Great Projects: Major win for SFO joint venture Runway Safety Area project with early finish

Golden Gate Constructors, a joint venture of Graniterock and DeSilva Gates, successfully completed an $87 million safety improvement project at San Francisco International Airport that required dozens of team members Company-wide working six days a week for the past three months.

The federally mandated project - known as the Runway Safety Area Program - involved closing two of SFO's four runways, 1L and 1R, to create safety zones at each end. The dual closures prompted changes to SFO's air traffic, which pushed all planes to two runways and reduced the number of daily flights. Similar safety improvements are required at 40 airports nationwide.

The One Company effort at SFO was felt throughout the Construction, Construction Materials and Transportation Divisions, with each division playing a vital role in the safety project's successful early completion.

Construction started May 15, 2014 and a total of 105,000 man hours were utilized over the three months with Zero incidents.

Working closely with DeSilva Gates, Graniterock finished the runway safety upgrade Sunday, Aug. 10, 2014, more than a month ahead of schedule and allowed California's second busiest airport to resume normal flight operations. Getting the runways opened early was a critical milestone in the project, which provided a significant financial incentive to the Company.

"Trying to achieve project success while getting to know your new JV partner under a tight time constraint was truly a complex task," said Area Manager Terry Tuggey. "Our team performed and developed some friendships along the way that will never be forgotten. On top of that challenge was the pursuit of beating an aggressive schedule and still maintaining a great relationship of 20 years with the SFO staff. Each of these challenges was conquered!"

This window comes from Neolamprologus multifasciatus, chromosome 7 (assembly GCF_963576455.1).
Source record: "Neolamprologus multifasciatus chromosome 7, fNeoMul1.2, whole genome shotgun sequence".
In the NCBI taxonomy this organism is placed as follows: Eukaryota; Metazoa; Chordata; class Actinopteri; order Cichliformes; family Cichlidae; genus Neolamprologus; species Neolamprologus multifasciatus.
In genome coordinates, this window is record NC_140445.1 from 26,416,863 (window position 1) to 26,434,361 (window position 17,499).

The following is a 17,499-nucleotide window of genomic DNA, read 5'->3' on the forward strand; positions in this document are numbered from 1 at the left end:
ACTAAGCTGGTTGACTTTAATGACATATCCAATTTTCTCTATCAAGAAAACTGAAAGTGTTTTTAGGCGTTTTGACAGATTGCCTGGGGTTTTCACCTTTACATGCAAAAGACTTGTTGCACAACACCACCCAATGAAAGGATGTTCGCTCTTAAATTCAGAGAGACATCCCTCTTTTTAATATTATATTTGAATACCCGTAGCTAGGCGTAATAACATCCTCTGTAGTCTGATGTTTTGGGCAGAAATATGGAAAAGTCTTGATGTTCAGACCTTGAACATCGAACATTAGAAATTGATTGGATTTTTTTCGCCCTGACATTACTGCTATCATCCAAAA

Nearly 300 team members in all played an important part throughout the three months to shut down runways, construct safety fences, set up plants and equipment, demolish old runways, stockpile materials and prepare for the reconstruction.

The project management team consisted of Dave Olivas, Jack Headley, Gary Hartranft, Doug Shirk, Dan Enachioaie and John Garcia. Underground and concrete work was headed up by Matt Christie, Darien Shirk and Daryle Lightfoot. The paving crew was directed by Mario Darosa, Robert Lauderdale and Jason Bauer.

Quality control was overseen by Frank Rancadore and EMAS installation was led by Griffin Hyde and Jose Darosa. Diana Alarcon was in charge of all dispatch for the project.

The competitive low bid could not have been won without the excellent work by estimators Bob Williams, Paul Brizzolara and Rob Snyder.

Construction of the safety zones at each end of the runways involved installing 22,532 blocks of crushable concrete that collapse as they catch a plane's landing gear and slow it to a stop before reaching the end of the strip. The crushable concrete blocks are known as Engineered Material Arresting System or EMAS.

Interesting numbers from the project:

130,000 cubic yards of excavation work

120,000 tons of cement treated base

160,000 tons of asphalt paving

$3 million underground

$3 million EMAS blocks

$25 million electrical

$22 million paving/cement treated base